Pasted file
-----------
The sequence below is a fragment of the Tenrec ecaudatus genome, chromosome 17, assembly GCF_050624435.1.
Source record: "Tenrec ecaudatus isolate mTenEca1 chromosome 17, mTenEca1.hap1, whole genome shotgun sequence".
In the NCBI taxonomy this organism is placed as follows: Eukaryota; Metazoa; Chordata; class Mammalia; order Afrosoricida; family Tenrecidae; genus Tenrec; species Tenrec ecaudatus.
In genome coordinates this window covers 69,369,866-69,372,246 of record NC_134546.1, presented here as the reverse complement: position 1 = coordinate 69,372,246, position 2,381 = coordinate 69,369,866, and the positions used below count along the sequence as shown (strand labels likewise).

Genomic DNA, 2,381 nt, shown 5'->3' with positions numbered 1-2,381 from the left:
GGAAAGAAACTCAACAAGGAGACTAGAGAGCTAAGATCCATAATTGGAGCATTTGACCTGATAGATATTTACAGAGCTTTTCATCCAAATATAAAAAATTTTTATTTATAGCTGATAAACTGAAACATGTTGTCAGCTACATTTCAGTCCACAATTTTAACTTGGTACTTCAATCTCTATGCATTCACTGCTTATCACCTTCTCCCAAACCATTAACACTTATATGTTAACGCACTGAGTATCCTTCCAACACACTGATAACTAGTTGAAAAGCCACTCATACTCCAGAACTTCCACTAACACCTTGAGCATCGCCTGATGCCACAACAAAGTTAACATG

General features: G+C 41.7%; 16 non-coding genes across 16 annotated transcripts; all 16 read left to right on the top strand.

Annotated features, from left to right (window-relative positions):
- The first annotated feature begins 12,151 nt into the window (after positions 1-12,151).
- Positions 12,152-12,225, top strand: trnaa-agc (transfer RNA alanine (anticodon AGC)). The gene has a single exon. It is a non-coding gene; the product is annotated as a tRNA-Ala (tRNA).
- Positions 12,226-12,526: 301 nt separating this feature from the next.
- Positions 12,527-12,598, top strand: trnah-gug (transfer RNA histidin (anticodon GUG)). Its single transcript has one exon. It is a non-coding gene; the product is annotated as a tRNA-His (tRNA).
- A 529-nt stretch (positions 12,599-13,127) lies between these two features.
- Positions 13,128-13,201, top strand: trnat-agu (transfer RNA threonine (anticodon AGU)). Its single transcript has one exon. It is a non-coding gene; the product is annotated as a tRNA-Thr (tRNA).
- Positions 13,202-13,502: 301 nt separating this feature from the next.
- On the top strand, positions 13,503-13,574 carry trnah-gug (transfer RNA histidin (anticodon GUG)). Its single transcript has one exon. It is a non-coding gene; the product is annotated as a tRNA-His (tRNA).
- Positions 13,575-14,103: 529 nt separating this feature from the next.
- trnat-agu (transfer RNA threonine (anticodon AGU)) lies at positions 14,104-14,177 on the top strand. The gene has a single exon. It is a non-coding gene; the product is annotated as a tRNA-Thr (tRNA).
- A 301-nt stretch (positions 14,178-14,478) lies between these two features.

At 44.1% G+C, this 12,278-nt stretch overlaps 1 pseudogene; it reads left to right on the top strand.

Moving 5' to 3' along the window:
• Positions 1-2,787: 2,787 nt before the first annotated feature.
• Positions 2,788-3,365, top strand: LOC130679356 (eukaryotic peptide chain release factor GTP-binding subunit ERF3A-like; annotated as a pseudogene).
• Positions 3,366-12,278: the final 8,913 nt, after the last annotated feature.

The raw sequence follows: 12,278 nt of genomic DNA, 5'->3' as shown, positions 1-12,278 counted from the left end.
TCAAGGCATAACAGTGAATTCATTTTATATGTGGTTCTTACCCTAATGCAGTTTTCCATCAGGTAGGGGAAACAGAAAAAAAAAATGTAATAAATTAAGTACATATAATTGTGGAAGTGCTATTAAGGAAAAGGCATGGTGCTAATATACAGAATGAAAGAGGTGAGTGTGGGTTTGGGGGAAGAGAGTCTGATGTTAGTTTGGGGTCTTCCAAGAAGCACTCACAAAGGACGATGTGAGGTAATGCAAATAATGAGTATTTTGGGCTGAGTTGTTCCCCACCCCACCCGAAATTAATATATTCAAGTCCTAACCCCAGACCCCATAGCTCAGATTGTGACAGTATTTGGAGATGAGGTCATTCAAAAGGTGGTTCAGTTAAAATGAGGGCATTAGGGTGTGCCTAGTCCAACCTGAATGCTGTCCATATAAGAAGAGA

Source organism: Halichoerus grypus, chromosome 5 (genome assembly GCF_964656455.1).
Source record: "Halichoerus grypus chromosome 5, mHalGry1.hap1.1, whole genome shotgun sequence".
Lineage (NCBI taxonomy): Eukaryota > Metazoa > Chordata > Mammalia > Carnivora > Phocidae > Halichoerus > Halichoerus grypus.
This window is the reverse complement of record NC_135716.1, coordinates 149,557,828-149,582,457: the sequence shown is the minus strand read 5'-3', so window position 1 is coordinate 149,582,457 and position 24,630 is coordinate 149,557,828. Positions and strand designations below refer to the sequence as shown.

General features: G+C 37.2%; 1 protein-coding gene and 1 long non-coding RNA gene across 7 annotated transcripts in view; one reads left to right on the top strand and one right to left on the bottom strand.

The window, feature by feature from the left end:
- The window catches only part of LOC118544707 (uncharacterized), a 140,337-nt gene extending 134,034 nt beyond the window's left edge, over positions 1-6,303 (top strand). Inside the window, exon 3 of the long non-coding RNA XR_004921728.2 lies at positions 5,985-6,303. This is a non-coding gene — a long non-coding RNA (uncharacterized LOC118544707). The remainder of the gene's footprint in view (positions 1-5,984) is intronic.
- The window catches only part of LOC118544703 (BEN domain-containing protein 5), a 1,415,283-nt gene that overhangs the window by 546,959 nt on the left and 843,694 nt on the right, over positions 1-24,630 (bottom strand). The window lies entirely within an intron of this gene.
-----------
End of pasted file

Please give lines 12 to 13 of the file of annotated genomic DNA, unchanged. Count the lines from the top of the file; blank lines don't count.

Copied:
- Positions 12,527-12,598, top strand: trnah-gug (transfer RNA histidin (anticodon GUG)). Its single transcript has one exon. It is a non-coding gene; the product is annotated as a tRNA-His (tRNA).
- A 529-nt stretch (positions 12,599-13,127) lies between these two features.